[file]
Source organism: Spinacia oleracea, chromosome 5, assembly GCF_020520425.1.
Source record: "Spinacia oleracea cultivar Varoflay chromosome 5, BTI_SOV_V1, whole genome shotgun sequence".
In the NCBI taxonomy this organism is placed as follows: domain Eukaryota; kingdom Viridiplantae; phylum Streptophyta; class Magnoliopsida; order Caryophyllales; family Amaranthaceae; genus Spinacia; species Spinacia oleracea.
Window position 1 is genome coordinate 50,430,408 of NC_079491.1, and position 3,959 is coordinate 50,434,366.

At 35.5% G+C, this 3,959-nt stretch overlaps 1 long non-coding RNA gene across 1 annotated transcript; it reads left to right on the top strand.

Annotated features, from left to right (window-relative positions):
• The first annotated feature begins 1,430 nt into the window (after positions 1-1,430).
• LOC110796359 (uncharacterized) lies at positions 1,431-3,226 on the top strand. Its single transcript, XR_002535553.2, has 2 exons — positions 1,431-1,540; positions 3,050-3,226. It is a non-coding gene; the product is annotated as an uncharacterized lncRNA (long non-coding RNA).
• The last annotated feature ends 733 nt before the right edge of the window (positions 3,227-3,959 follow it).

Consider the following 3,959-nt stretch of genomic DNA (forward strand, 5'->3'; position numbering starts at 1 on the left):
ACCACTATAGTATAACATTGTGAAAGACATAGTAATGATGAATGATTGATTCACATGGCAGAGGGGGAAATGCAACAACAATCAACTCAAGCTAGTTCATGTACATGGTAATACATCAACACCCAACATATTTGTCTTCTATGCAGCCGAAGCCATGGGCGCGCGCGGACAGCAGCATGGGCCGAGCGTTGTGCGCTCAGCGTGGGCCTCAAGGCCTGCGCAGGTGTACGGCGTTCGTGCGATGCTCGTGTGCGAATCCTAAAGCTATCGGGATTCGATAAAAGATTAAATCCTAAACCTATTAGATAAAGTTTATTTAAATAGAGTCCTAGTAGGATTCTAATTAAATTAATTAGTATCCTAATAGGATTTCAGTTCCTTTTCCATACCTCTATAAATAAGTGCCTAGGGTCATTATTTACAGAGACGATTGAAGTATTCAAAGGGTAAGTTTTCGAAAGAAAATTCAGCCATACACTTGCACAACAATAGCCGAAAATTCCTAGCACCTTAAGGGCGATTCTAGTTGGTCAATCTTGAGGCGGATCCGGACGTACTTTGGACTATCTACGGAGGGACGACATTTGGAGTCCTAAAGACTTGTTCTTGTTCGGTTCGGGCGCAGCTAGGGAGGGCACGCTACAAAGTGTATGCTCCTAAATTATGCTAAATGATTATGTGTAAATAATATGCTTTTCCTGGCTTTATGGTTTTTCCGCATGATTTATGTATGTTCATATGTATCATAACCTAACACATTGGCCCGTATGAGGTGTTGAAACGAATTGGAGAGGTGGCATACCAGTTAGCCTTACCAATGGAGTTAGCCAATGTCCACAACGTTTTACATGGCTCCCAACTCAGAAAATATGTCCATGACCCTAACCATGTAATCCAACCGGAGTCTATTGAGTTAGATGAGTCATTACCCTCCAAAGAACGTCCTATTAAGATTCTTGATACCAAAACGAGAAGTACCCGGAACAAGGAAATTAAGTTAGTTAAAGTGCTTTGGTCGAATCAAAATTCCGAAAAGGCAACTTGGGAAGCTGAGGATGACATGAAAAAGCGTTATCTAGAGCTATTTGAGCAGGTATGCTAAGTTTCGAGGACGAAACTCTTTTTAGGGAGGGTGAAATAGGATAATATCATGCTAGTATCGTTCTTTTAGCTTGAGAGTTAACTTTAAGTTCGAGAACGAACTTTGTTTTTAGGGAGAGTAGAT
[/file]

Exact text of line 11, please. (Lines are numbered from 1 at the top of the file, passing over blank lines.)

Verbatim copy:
ACCACTATAGTATAACATTGTGAAAGACATAGTAATGATGAATGATTGATTCACATGGCAGAGGGGGAAATGCAACAACAATCAACTCAAGCTAGTTCATGTACATGGTAATACATCAACACCCAACATATTTGTCTTCTATGCAGCCGAAGCCATGGGCGCGCGCGGACAGCAGCATGGGCCGAGCGTTGTGCGCTCAGCGTGGGCCTCAAGGCCTGCGCAGGTGTACGGCGTTCGTGCGATGCTCGTGTGCGAATCCTAAAGCTATCGGGATTCGATAAAAGATTAAATCCTAAACCTATTAGATAAAGTTTATTTAAATAGAGTCCTAGTAGGATTCTAATTAAATTAATTAGTATCCTAATAGGATTTCAGTTCCTTTTCCATACCTCTATAAATAAGTGCCTAGGGTCATTATTTACAGAGACGATTGAAGTATTCAAAGGGTAAGTTTTCGAAAGAAAATTCAGCCATACACTTGCACAACAATAGCCGAAAATTCCTAGCACCTTAAGGGCGATTCTAGTTGGTCAATCTTGAGGCGGATCCGGACGTACTTTGGACTATCTACGGAGGGACGACATTTGGAGTCCTAAAGACTTGTTCTTGTTCGGTTCGGGCGCAGCTAGGGAGGGCACGCTACAAAGTGTATGCTCCTAAATTATGCTAAATGATTATGTGTAAATAATATGCTTTTCCTGGCTTTATGGTTTTTCCGCATGATTTATGTATGTTCATATGTATCATAACCTAACACATTGGCCCGTATGAGGTGTTGAAACGAATTGGAGAGGTGGCATACCAGTTAGCCTTACCAATGGAGTTAGCCAATGTCCACAACGTTTTACATGGCTCCCAACTCAGAAAATATGTCCATGACCCTAACCATGTAATCCAACCGGAGTCTATTGAGTTAGATGAGTCATTACCCTCCAAAGAACGTCCTATTAAGATTCTTGATACCAAAACGAGAAGTACCCGGAACAAGGAAATTAAGTTAGTTAAAGTGCTTTGGTCGAATCAAAATTCCGAAAAGGCAACTTGGGAAGCTGAGGATGACATGAAAAAGCGTTATCTAGAGCTATTTGAGCAGGTATGCTAAGTTTCGAGGACGAAACTCTTTTTAGGGAGGGTGAAATAGGATAATATCATGCTAGTATCGTTCTTTTAGCTTGAGAGTTAACTTTAAGTTCGAGAACGAACTTTGTTTTTAGGGAGAGTAGAT